GRANARY FESTIVAL CAFÉ
Fri 25 Oct, 3.30pm
60 mins, no interval
PLUS TICKETDIRECT SERVICE FEE
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Something exciting – fun, dazzling, often powerful – is going on in New Zealand poetry.
When Steve Braunias created The Friday Poem slot for The Spinoff in 2015, he provided a new platform for some of Aotearoa’s most exciting new voices, alongside some of our much-loved, established poets.
Join him and three of the poets – Tayi Tibble (Poūkahangatus – winner of the Jessie Mackay Prize for Poetry at this year’s Ockham New Zealand Book Awards), Emma Neale (To the Occupant) and Chris Tse (He’s so MASC) – who are all featured in the hard copy book, The Friday Poem: 100 New Zealand Poems.
Chaired by Cliff Fell.
Read more about the session in the Nelson Mail: The Friday Poem salutes revival in New Zealand poetry.
Tayi Tibble (Te Whānau ā Apanui/Ngāti Porou) is a poet and writer born in Wellington in 1995 now based in Te Whanganui A Tara. She has been published in various journals and magazines such as The Spinoff, The Wireless, and Poetry Magazine. In 2017 she completed a Masters in Creative Writing from the International Institute of Modern Letters, Victoria University of Wellington, where she was the recipient of the Adam Foundation Prize. Her first book, Poūkahangatus, was published by Victoria University Press in 2018. She previously worked at Toi Māori Aotearoa, an organisation committed to supporting contemporary Māori art.
Photo by Ebony Lamb
Chris Tse was born and raised in Lower Hutt, New Zealand, who completed an MA in Creative Writing at the International Institute of Modern Letters. His poetry, short fiction, and non-fiction have been recorded for radio and widely published in numerous journals, magazines and anthologies, including The Friday Poem, Best New Zealand Poems, The New Zealand Listener, The Spinoff, and many other magazines and literary journals. Chris’ first full-length poetry collection, How to be Dead in a Year of Snakes, won the Jessie Mackay Award for Best First Book of Poetry in 2016. His latest collection, He’s So Masc, was published by Auckland University Press in 2018.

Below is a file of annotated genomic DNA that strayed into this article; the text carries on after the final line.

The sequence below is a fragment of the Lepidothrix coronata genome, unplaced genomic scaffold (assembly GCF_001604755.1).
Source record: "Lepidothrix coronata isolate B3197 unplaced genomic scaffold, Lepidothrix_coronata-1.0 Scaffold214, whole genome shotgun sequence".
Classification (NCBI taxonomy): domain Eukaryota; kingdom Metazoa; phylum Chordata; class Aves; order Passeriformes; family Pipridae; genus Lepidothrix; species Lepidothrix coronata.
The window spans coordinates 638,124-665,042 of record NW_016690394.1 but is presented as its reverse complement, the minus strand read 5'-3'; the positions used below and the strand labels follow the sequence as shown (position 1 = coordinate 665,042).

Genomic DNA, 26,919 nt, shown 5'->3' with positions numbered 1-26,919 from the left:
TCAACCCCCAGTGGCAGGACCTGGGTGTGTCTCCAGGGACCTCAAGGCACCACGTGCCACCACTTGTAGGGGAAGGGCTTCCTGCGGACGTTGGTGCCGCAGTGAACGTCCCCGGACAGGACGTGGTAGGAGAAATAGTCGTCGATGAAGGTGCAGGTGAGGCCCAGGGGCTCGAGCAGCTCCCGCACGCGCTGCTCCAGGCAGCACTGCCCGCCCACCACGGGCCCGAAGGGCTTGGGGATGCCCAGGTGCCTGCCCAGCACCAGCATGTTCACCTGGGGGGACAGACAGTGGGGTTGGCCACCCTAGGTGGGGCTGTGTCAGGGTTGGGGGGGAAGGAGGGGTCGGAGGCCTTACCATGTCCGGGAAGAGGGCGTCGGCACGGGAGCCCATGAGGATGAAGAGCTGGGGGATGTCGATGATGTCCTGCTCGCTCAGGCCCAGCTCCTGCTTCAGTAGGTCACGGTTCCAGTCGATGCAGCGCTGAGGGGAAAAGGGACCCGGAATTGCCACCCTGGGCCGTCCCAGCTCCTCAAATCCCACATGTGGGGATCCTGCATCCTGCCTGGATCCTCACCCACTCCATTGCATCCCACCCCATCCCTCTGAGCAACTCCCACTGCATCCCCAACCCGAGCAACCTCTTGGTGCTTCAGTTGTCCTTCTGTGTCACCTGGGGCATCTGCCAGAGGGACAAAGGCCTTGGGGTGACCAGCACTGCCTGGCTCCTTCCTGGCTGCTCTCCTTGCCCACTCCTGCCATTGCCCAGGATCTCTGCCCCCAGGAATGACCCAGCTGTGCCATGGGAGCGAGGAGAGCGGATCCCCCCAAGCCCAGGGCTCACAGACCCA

Emma Neale has published six novels, five poetry collections, and edited several anthologies. She is a former Robert Burns fellow (2012) and has received numerous awards and grants for her writing including the Janet Frame/NZSA Memorial Prize for Literature (2008), the University of Otago/Sir James Wallace Pah Residency (2014), and she was Philip and Diane Beatson/NZSA Writing Fellow in 2015. Neale was awarded the Kathleen Grattan Award for 2011 for her poetry collection The Truth Garden, and was a finalist for the Acorn Foundation Fiction Prize at the Ockham New Zealand Book Awards 2017 for her novel Billy Bird. Since 2018 she has been editor of Landfall journal, and she holds a PhD in New Zealand Literature from University College London (UK).
Photo by Jim Tannock
Steve Braunias is the author of 10 books, including How To Watch A Bird (Awa Press, 2007) and The Scene of the Crime (HarperCollins, 2015). He edited and published the poetry anthology The Friday Poem (Luncheon Sausage Books, 2018). A veteran journalist, which is to describe him as old, he has worked for the Listener, Sunday-Star Times and Greymouth Evening Star, and is currently senior writer at the New Zealand Herald, and also serves as literary editor at the online site Newsroom. He lives in Te Atatu, west Auckland, and is a regular visitor to Mapua.